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(en) Canada, Cause Commune #34 - Mapping of revolutionary anarchism (fr) [machine translation]
Sat, 23 Mar 2013 11:41:22 +0200
"History is not neutral. At school, we believe that we have need of employers and
governments. We are told that history is the story of struggles between governments,
between armies, among elites. We are told that it is the rich and powerful who make
history, but we are not told is that there have always been ordinary people to fight
against the bosses and leaders, and that class struggle is the real engine of civilization
and progress." ---- Michael Schmidt ---- Mapping with revolutionary anarchism, published
by LUX last May, Michael Schmidt contributes to rehabilitate the historical impact of
anarchist movements. The advantage of this valuable - and too short - publication is
threefold. ---- Mass movements at the international level ----
She goes first anarchist history ruts in which several - some anarchists! - The sink:
especially those of a European movement which would have major deployment Spanish episode
of 1936-1939. Michael Schmidt brilliantly deconstructs the myth convenient flying into
five waves (see below) the rich history of anarchist movements internationally.
Unions anarchist gathering dozens - sometimes hundreds - of thousands of people have been
the main drivers of social change in many regions of the world: Argentina, Uruguay, Cuba,
South Africa and the Philippines. Their presence is also felt in North Africa, South
Africa and Southeast Asia. From 1868 to 2012, Schmidt made the recension not exhaustive -
glossary available - nearly 200 organizations revolutionary anarchists in one hundred
countries and regions. The golden age of anarchism is located between 1880 and 1920,
although some regions - especially Asia - have experienced their most important activity
in the 1920s and 1930s.
Anarchism was so much more than a matter of bearded European revolutionaries, but a set of
tools and living practices put forward by "ordinary" people. And these people, when
confronted with repression and challenges of their time, offered a variety of responses
and contextualized that Schmidt takes the time to look. End of each chapter and concluded
by articulating responses roughly around the same "complex issue that lies at the heart of
any social revolution that has given so much of trouble to all the revolutionary left that
relationship between a revolutionary organization and all the exploited and oppressed-es-es. "
Principles: a clear and consistent definition of anarchism
A second advantage of the book is that it provides a more stringent definition - and in my
opinion more consistent - anarchism. In the first pages of his book, Schmidt identifies
what he calls the "great anarchist tradition" through principles. He dismisses this step a
few thinkers who have influenced anarchist movements, but some dimensions of thought
exclude family anarchist. For various reasons, Proudhon, Marx, Stirner, and Tolstoy are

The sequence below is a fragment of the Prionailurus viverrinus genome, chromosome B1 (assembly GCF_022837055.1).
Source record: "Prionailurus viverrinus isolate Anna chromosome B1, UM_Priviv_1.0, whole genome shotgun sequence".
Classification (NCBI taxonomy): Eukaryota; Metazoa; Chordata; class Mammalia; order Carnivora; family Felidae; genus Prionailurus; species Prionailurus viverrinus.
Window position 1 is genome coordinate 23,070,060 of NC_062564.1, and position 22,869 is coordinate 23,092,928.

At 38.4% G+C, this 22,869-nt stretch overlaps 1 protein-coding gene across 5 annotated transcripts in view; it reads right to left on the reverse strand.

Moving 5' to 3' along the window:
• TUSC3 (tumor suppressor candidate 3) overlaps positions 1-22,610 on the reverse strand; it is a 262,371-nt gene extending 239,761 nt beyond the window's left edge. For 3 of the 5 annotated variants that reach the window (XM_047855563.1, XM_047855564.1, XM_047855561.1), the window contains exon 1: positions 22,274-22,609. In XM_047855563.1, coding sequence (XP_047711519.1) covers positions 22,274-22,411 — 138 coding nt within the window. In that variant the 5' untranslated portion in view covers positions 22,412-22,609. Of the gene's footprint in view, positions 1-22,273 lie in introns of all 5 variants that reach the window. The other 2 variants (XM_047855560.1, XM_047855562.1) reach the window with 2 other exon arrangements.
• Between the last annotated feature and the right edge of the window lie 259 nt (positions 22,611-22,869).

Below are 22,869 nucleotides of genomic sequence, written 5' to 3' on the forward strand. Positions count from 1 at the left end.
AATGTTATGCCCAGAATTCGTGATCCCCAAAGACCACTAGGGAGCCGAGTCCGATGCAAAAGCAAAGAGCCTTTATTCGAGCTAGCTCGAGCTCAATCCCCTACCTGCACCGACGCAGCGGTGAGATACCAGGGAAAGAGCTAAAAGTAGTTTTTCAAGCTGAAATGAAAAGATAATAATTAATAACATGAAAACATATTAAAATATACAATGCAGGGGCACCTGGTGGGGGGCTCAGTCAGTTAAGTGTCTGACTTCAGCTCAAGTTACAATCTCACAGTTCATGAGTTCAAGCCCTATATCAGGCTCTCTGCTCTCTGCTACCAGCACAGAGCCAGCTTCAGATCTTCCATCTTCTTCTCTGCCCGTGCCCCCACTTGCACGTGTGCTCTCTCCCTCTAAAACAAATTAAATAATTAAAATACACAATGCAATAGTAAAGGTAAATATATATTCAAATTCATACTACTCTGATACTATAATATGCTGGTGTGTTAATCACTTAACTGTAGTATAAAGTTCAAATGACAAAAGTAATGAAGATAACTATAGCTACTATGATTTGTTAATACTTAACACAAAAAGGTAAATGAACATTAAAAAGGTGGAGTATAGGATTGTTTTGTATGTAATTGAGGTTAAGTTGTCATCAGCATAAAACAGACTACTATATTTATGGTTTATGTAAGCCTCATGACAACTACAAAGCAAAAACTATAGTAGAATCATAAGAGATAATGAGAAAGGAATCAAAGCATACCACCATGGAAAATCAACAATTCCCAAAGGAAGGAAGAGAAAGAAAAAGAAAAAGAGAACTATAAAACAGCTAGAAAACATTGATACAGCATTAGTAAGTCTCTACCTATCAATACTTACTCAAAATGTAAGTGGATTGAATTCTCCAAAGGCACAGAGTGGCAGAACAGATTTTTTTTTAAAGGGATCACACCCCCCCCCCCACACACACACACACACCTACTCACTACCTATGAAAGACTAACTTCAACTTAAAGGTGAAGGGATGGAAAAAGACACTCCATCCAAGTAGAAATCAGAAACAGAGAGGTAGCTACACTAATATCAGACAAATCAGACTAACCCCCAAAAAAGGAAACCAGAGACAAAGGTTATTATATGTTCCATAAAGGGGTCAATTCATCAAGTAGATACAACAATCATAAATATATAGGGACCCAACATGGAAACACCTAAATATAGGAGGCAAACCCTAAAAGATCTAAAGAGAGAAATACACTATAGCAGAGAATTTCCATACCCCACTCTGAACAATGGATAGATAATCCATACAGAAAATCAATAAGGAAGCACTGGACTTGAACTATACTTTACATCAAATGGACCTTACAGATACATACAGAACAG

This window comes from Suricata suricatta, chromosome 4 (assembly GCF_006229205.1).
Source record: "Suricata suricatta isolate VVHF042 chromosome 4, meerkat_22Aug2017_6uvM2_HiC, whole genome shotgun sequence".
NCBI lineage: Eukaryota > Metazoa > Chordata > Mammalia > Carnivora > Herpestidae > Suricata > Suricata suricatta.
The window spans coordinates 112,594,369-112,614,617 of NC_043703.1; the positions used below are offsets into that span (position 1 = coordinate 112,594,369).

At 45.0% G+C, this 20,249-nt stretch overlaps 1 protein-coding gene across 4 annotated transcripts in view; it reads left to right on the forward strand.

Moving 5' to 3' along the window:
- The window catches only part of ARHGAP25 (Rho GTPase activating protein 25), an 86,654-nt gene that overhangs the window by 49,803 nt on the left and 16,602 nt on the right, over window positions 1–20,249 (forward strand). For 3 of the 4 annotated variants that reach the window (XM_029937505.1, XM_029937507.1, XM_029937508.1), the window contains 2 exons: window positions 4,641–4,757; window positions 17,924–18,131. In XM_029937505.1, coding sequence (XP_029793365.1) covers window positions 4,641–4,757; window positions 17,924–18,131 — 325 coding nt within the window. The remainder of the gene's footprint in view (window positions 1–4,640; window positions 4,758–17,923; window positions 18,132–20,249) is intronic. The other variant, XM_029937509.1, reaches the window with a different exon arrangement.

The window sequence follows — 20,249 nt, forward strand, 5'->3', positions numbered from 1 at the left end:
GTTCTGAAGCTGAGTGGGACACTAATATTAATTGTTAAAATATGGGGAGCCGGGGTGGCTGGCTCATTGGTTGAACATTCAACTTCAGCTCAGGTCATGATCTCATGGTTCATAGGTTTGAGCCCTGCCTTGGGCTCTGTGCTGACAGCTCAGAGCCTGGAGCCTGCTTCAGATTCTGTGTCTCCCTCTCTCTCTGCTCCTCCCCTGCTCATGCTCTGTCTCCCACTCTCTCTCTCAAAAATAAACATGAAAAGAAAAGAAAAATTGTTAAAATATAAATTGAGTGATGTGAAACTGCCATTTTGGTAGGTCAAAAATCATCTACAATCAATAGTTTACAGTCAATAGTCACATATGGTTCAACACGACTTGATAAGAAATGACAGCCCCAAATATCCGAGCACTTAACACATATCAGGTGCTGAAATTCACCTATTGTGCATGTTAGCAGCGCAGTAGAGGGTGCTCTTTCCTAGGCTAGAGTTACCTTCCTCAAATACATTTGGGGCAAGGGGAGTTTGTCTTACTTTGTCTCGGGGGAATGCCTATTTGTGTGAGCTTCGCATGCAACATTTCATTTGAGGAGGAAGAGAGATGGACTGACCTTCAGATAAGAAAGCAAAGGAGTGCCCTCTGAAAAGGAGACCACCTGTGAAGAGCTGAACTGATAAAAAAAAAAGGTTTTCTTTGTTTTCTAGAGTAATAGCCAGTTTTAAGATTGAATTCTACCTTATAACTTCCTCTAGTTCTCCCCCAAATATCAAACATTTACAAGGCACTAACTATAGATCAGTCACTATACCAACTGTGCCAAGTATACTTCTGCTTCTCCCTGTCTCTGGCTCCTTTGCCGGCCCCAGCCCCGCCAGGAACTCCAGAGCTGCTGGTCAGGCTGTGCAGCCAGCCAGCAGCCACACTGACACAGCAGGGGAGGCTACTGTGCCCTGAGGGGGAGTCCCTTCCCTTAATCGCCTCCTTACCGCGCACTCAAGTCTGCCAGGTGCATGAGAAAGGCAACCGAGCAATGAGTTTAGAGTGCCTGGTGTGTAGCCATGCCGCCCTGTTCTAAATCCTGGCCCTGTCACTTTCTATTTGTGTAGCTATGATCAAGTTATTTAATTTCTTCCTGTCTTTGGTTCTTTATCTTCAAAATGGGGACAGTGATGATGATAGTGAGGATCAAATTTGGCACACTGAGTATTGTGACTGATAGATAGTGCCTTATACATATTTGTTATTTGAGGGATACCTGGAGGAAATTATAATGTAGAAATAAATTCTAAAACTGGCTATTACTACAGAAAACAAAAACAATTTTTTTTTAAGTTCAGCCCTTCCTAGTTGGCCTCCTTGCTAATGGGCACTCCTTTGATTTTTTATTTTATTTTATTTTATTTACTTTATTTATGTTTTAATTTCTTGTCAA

thus part of the lot!
Strategies: trade unionism as the preferred means of anarchists
Within this family anarchist he charted Schmidt are two strategic approaches:
insurrectionary anarchism anarchism and mass. If the first postulates that reforms are
illusory and emphasizes armed action, the second considers the social movements and unions
can create a revolutionary change, and focuses on daily gains. Each strategic approaches
has its strengths and limitations, but Schmidt emphasizes the second cover. He then
stressed that revolutionary syndicalism - not one large central Quebec complacent - has
Constitute the main driver of anarchism.
Of course it would have been interesting to have a history of anarchism a little more
generous. Mapping of revolutionary anarchism is also, in many respects, a substitute Black
Flame: The Revolutionary Class Politics of Anarchism and Syndicalism, a more comprehensive
book published in 2009. But until we have a complete translation of this book, we must
welcome this publication in French!
FIVE WAVES ANARCHISM
Set of historical landmarks indicating the ups and downs of the anarchist movement.
First wave (1868-1894): The rise of the great anarchist movement in the era of capitalist
Second wave (1895-1923): Consolidation of anarchist and revolutionary syndicalism and
anarchist organizations specific wartime and assaults of the reaction.
Third wave (1923-1949): The anarchist revolutions against imperialism, fascism and Bolshevism.
Fourth wave (1950-1989): Shares rear background of the Cold War and decolonization of
Africa and Asia.
Fifth wave (1990 to present): Resurgence of the anarchist movement in the era of the
collapse of the Soviet bloc and the neoliberal hegemony.
"For unionism, we mean a strategy in which revolutionary anarchist syndicalist unions -
which apply participatory democracy and a revolutionary vision of libertarian communism -
are considered the main means and immediate resistance to the ruling classes and as the
core of a new social order based on self-management, economic planning and democratic
universality of the human community. "
- Michael Schmidt
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